ginidietrich
ginidietrich moderator

 @wehaveaghost While I was doing research for this blog post, I found some really cool ideas for musicians. I love the free merchandise idea! It sounds like you're doing everything right!

Latest blog post: The Anatomy of an Apology

ginidietrich
ginidietrich moderator

 @Cision NA Dang. We totally do this for a client - they're SUPER good at bringing in bloggers who have negative things to say about their product - but I've never thought to do traditional media relations around the idea. Hmmmm...thank you!

Latest blog post: The Anatomy of an Apology

ginidietrich
ginidietrich moderator

 @JoeCardillo I always joke that there is only one other person on the face of this earth who thinks we're as special as we do: Our moms. But boy! When someone uses your name or says something nice about you, it sure goes a long way, doesn't it?

Latest blog post: The Anatomy of an Apology

DwayneAlicie
DwayneAlicie

@JoeCardillo @wehaveaghost "Surprise and delight," right? I think you are pretty much always going to win if you frame interactions by thinking, "How can I 'surprise and delight' this person?"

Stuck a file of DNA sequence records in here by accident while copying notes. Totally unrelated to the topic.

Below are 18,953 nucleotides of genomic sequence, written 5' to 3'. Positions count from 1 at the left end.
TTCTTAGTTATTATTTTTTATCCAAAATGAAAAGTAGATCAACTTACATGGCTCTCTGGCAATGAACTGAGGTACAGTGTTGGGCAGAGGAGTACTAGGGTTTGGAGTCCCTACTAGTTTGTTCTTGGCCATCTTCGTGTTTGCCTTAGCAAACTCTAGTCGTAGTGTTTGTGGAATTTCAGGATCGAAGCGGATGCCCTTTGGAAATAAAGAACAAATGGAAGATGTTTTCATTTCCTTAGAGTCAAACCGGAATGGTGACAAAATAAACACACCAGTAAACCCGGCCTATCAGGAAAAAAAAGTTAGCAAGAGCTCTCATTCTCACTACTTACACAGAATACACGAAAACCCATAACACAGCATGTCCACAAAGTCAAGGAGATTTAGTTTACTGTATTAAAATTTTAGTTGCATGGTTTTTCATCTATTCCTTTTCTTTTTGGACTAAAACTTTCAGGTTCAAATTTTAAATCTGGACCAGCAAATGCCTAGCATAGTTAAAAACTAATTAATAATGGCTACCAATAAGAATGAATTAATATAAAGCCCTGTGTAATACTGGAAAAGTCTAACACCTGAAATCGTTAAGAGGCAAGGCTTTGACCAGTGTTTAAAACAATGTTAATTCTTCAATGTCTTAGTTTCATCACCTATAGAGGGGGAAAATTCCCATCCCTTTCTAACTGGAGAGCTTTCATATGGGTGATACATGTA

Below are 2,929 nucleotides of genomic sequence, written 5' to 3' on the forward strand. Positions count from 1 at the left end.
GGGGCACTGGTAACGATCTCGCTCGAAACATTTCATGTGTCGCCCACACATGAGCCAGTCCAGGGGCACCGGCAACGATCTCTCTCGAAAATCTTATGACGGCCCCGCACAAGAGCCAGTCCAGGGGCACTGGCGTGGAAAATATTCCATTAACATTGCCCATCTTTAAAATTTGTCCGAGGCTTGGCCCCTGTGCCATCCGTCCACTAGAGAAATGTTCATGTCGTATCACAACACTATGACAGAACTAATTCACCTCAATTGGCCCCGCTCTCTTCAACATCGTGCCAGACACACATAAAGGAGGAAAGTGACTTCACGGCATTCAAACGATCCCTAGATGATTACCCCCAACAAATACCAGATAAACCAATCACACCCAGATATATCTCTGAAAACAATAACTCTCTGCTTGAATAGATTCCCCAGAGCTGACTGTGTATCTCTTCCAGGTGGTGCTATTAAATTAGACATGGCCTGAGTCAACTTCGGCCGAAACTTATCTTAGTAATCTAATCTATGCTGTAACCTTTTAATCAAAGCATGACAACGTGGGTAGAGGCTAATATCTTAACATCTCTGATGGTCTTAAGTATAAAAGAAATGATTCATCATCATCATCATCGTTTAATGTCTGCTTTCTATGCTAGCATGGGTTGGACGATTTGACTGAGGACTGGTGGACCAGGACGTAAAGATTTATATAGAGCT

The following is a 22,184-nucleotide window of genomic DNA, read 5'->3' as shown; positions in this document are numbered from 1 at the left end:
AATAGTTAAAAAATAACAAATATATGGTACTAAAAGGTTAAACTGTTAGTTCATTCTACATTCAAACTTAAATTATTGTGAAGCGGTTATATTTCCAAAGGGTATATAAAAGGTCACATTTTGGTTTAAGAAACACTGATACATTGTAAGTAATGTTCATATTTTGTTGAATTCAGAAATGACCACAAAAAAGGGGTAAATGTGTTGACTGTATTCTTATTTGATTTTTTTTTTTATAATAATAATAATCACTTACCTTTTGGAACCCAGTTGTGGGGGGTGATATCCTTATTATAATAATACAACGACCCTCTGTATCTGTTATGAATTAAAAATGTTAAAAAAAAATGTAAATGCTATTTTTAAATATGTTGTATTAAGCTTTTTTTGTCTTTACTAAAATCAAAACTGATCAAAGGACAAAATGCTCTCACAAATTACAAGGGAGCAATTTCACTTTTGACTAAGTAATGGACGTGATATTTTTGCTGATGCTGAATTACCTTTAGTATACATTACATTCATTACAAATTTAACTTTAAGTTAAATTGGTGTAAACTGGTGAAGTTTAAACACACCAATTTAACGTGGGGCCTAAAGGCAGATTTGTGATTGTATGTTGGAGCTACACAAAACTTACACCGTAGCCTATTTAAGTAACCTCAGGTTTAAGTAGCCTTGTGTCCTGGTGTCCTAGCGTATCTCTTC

Cision NA
Cision NA

 @ginidietrich You're quite welcome! It is a really interesting idea because you are showing some negativity toward the brand, but hopefully in the end are showing it in a positive light :)

yvettepistorio
yvettepistorio

@ginidietrich I should clarify 2 were for me and 2 for a colleague so 4 total. But I still got more than you!!! Ha!

JoeCardillo
JoeCardillo

 @ginidietrich No kidding, and as long as it's not your mom other people usually put a lot of stock in it too =)

JayNineInc
JayNineInc

@SpinSucks yes, I will! Thanks again for the awesome article, I look forward to more.